Erie County Update: April 23, 2020
Three new cases found as county looks to move into first phase of reopening
There were three new cases of COVID-19 reported in Erie County, bringing the total to 68 positives, and 1416 negatives. There are now 39 recovered cases (for a total of 29 active cases) and still no deaths due to the disease. Going forward, Dahlkemper confirmed that all probable cases will be folded into the main total of cases in order to cut down on confusion.
Of these cases, two are in their teens, and one is in their 30s. All three of these cases reside in Zone 1 (the City of Erie) and have connections to known cases.
In her remarks today, Erie County Executive Kathy Dahlkemper took a moment to apologize and clarify a remark from yesterday's address. She praised the skills of EMTs, and regretted to referring to them as simply "ambulance drivers."
Statewide, Dr. Rachel Levine reported that there were 1,369 new cases (more than 200 more than the day before), for a statewide total of 37,053. 142,061 patients have tested negative, and there have been 1,421 deaths out of those who have tested positive for COVID-19.
Crawford County has 19 cases (up two from yesterday), while McKean County remains at five. Warren County has one case. Chautauqua County has 28 (up one) cases and three deaths. Ashtabula County now has 80 (up four) cases and six deaths.
It was cited that the Environmental Task Force responded to 46 complaints yesterday.
Dahlkemper addressed Governor Wolf's statements from yesterday evening, where he cited the northwest PA (and north-central PA) would likely be moved to the Yellow phase on May 8.
The county is currently working with the state to determine a list of what will and will not open.
"Keep in mind that when more businesses are reopening, we must remain vigilant to social distancing, hand hygiene, and universal masking. Masks have to be part of our wardrobe now," Dahlkemper explained.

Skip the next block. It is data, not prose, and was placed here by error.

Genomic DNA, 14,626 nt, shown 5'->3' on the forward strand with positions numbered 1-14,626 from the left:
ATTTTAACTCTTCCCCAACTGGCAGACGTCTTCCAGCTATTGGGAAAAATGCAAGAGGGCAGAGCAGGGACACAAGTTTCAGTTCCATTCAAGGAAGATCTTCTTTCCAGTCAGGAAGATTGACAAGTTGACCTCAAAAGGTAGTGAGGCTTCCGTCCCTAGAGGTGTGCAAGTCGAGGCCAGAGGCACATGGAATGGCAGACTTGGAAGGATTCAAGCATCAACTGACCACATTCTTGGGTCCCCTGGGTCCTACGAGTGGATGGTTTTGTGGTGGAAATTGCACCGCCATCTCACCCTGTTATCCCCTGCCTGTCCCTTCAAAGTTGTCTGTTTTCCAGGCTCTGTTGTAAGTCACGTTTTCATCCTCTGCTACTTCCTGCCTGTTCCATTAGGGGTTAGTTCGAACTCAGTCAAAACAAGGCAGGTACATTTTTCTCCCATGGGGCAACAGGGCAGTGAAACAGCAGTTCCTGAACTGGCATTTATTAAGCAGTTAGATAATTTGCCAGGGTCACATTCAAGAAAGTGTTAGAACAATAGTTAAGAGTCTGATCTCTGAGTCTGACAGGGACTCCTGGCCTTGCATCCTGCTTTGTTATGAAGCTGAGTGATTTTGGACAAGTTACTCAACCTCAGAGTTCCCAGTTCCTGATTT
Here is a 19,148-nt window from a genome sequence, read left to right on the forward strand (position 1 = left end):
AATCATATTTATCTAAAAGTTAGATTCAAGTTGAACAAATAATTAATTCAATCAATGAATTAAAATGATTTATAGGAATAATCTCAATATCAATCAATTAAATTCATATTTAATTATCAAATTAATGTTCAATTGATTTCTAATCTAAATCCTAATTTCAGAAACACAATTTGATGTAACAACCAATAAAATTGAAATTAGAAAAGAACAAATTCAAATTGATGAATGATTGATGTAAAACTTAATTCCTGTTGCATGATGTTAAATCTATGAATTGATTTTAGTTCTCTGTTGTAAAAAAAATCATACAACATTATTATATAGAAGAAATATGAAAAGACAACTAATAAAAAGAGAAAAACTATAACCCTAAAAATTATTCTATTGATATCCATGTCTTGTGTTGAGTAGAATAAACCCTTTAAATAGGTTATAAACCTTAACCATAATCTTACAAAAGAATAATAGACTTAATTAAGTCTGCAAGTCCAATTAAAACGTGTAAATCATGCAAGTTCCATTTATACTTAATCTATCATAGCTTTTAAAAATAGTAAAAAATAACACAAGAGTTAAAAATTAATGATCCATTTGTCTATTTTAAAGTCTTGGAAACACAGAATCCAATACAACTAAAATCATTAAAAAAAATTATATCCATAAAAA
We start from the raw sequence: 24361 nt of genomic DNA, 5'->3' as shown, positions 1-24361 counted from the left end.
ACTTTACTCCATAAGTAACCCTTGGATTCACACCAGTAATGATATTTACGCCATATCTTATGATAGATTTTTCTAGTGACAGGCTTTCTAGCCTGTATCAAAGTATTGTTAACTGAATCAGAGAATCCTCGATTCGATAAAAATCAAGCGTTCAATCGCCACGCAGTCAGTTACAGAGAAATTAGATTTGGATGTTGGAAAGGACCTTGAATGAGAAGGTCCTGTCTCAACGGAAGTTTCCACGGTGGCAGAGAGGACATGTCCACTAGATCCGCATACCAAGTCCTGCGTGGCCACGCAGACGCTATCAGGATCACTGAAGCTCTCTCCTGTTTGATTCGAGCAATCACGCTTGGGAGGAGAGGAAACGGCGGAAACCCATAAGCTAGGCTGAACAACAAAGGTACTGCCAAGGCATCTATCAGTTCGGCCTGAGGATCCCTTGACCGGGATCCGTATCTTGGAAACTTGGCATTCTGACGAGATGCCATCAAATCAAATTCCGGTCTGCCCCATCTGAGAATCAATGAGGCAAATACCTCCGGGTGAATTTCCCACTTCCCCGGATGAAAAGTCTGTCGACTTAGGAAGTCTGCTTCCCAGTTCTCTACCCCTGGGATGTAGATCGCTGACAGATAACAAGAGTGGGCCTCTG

Dahlkemper also noted that temperature-taking by businesses is highly recommended but not required. She specified, however, that "businesses who have had an exposure to COVID-19 must implement temperature screening."
"Even though the stay-at-home order may be lifted, I'm still going to be on here encouraging everyone to stay home as much as possible," Dahlkemper warned. "Those kinds of things are not going away. Universal masking is going to be with us for many, many months," she said, echoing her statements from yesterday.
"We've really placed ourselves in a good position. But, COVID-19 is out there, make no mistake." She went on to say "I don't we'll be having large gatherings this summer, I don't foresee that happening. It's not going to be the same summer with all of our concerts and all of our festivals, and all of our very, very big gatherings." The Yellow phase of reopening would restrict gatherings of 25 or more people.
Today, as has become the weekly practice, the County Executive was joined by our region's healthcare partners. In attendance via Zoom were Emily Shears, Director of Infection Prevention at UPMC Hamot, Monsignor David Rubino, Ph.D., Vice President of External Affairs at LECOM Health, Dr. Wayne Jones Medical Director of Emergency Medicine from Allegheny Health Network at St. Vincent, and Dorene M. Sommers, Associate Director of Patient Care Services for the Erie Veteran's Affairs Medical Center.
Shears noted that UPMC Hamot has tested approximately 800 patients, and have continued to see a positivity rating of three percent (around 24 cases by this math).
Jones, amidst other updates, noted that Dick's sporting goods in conjunction with AHN recently donated fanny packs (stocked with sanitizer, a surgical mask, and a bag to put the used mask in, and a face shield) to all their personnel who do direct patient care.
Jones cited "the deep concern that I and many of us have for the health of our community. We're finding that patients are not seeking healthcare at this time. They're very worried about being exposed to COVID." He implored "please, if you need healthcare, seek it out. I think that the chance of getting COVID is much less than succumbing to a disease that we could help you overcome."
In addition to providing an update on LECOM's facilities, Mons. Rubino passed along information from the behavioral health department, and specifically wanted to speak about parents with children at home. They advised keeping a routine, knowing that no one is perfect, engaging with their child, and having fun. They especially noted for parents to take care of themselves and their own mental wellness.